Yikes: Boris Johnson postpones UK's "Freedom Day" by a month due to spread of Indian variant

I can’t say this is the right decision but it’s a gutsy one, particularly for a Tory government. The UK brought down the hammer on COVID through a combination of mass vaccination and grinding months-long restrictions on socializing. They’ve immunized a higher percentage of their population than we have and have tolerated sustained top-down distancing mandates longer than Americans (or at least Republicans) could. Their reward was “Freedom Day,” June 21, the date when the UK government projected that transmission would be low enough across the country that most remaining mandates could be lifted.

Then B.1.617, the Indian/Delta variant, got going and the whole scheme came crashing down.

Imagine having to tell 66 million people that something called Freedom Day is canceled.

Hospitalizations are rising more slowly, up 15 percent week over week, but that’s to be expected since it takes time for new infections to develop into cases severe enough to require ER care. “In a month you’ll be up to 100,000 new cases a day,” said one British professor to the Mirror about the wave of Delta infections. “If the Government takes a gamble and lets rip like Tory backbenchers want, the NHS will be overloaded. Let’s wait. Let’s stay as we are.” One hundred thousand cases a day in the UK would be the equivalent per capita of 500,000 in the U.S., nearly double what we were seeing during our worst stretch of the winter wave.

Amazingly, the British public apparently supports the decision to postpone reopening. The Mirror cites one recent poll that found 54 percent in favor of delaying Freedom Day versus just 37 percent opposed. I wonder if even a Democratic state like California would draw numbers like that if Gavin Newsom turned around tomorrow and pulled the rug out from underneath them on reopening.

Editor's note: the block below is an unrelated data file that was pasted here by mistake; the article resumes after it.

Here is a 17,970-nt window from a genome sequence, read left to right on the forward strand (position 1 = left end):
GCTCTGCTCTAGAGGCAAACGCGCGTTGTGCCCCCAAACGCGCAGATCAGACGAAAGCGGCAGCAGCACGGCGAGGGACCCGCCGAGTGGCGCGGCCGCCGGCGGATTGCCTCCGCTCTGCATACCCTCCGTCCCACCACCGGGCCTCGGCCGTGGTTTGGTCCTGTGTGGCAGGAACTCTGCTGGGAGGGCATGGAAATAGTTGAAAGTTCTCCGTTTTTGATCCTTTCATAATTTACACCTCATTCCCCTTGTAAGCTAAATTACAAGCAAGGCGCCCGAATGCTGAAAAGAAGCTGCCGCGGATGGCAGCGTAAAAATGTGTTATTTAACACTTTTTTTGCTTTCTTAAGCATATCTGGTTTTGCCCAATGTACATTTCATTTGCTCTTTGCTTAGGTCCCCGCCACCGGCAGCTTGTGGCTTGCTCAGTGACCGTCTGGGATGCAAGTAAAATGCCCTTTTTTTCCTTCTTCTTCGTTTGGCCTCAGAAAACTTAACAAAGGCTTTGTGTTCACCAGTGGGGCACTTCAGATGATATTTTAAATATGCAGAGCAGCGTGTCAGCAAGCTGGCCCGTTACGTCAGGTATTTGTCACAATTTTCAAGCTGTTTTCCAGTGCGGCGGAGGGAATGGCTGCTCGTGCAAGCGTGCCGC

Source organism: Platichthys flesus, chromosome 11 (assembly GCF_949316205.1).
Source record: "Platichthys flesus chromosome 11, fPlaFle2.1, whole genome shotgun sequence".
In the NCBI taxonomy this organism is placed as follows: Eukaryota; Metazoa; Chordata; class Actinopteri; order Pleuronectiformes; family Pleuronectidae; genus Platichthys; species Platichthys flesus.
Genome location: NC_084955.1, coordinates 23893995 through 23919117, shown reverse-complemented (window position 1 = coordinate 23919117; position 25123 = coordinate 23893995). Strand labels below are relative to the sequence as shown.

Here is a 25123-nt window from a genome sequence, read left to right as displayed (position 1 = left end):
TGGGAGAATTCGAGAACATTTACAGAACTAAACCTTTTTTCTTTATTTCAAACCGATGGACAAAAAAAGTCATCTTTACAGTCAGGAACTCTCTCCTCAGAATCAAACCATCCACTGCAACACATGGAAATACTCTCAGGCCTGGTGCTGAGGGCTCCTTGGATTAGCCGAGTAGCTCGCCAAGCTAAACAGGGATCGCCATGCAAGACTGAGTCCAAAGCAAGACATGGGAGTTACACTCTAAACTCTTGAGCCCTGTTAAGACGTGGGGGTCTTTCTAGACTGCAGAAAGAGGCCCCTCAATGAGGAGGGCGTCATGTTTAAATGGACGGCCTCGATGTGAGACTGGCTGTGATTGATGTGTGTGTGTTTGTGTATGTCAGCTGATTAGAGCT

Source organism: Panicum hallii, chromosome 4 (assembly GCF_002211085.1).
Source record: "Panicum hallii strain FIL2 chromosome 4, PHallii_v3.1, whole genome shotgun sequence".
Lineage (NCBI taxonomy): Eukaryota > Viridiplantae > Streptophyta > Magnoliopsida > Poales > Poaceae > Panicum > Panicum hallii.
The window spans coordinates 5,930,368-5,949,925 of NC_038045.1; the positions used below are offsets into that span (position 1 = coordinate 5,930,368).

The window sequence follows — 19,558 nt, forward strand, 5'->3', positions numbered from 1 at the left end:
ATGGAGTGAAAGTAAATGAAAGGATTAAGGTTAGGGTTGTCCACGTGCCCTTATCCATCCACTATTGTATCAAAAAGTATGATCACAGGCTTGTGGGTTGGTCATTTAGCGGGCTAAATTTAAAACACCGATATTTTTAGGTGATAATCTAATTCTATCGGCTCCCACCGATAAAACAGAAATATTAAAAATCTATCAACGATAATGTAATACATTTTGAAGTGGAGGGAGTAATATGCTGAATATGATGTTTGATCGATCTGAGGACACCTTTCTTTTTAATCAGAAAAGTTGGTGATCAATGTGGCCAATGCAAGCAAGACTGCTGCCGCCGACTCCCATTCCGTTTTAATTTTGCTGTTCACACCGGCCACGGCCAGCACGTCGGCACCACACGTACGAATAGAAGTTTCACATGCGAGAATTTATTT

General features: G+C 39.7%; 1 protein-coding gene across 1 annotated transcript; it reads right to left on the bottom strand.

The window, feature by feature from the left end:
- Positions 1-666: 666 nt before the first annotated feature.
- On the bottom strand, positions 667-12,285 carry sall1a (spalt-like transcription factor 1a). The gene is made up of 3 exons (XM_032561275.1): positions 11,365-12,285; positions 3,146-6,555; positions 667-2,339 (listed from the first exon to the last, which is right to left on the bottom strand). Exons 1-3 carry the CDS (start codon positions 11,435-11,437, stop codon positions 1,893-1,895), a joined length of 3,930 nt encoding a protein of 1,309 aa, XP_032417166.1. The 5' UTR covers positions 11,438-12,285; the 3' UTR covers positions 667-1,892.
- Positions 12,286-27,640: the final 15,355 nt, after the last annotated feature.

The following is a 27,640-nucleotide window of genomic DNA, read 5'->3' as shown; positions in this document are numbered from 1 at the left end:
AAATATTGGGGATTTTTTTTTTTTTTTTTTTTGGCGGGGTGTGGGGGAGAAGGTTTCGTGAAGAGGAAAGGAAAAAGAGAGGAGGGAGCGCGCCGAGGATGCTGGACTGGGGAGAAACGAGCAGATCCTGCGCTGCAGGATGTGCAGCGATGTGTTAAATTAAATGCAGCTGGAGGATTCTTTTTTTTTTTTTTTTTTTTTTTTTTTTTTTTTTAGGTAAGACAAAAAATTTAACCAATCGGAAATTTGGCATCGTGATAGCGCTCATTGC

Want to know the craziest part? At the moment the UK is averaging seven daily deaths from COVID. Not seven hundred. Seven. Around one per nine million people. That’s tantamount to 35 daily deaths in the United States, a level we’ve never approached since COVID’s arrival last March. Johnson postponing Freedom Day under those circumstances is a demonstration of deep devotion to one of the lessons of the pandemic: If you want to hold down cases, you need to order restrictions *before* there’s a huge surge. By the time a wave is visible in the data it’s too late to stop the flood.

We’re not going to see any new state mandates here in the U.S. unless and until things get horribly bad, in which case we’ll have once again failed to learn the lesson that Johnson has, but as public awareness of the Indian variant grows it’s a cinch that most businesses will extend mask-wearing on their premises for awhile longer as a precaution. Virologist Angela Rasmussen is worried enough about B.1.617 that she’s taken to urging people who got Johnson & Johnson’s one-dose vaccine to consider a booster now. Why? Because, as some people abroad have learned the hard way, even Pfizer and Moderna aren’t very effective against the Indian variant after a single dose. It takes two doses for solid protection, which means J&J recipients may be at higher risk of infection now that B.1.617 is more common. And at higher risk of transmitting the virus to others too, which will further fuel community spread:

In other words, people who got J&J may be fully vaccinated against SARS-CoV-2 v1.0 but only partly vaccinated against v2.0. They need a software upgrade to defend against the new virus. A dose of Pfizer or Moderna might do it. If it’s going to happen, though, the feds should be thinking about it and making an announcement ASAP, knowing how it’ll take a few weeks for protection from the second dose to kick in. The variant will only become more prevalent day by day as they wait.

I don’t envy Biden the task of having to tell people who sought out J&J specifically because it’s a one-dose shot that their regiment unfortunately will require two doses after all. The Brits may keep a stiff upper lip about having Freedom Day postponed but complaining is more our style.

Here’s the leader of the opposition, Labour’s Keir Starmer, making some familiar points about lax border controls letting the virus in.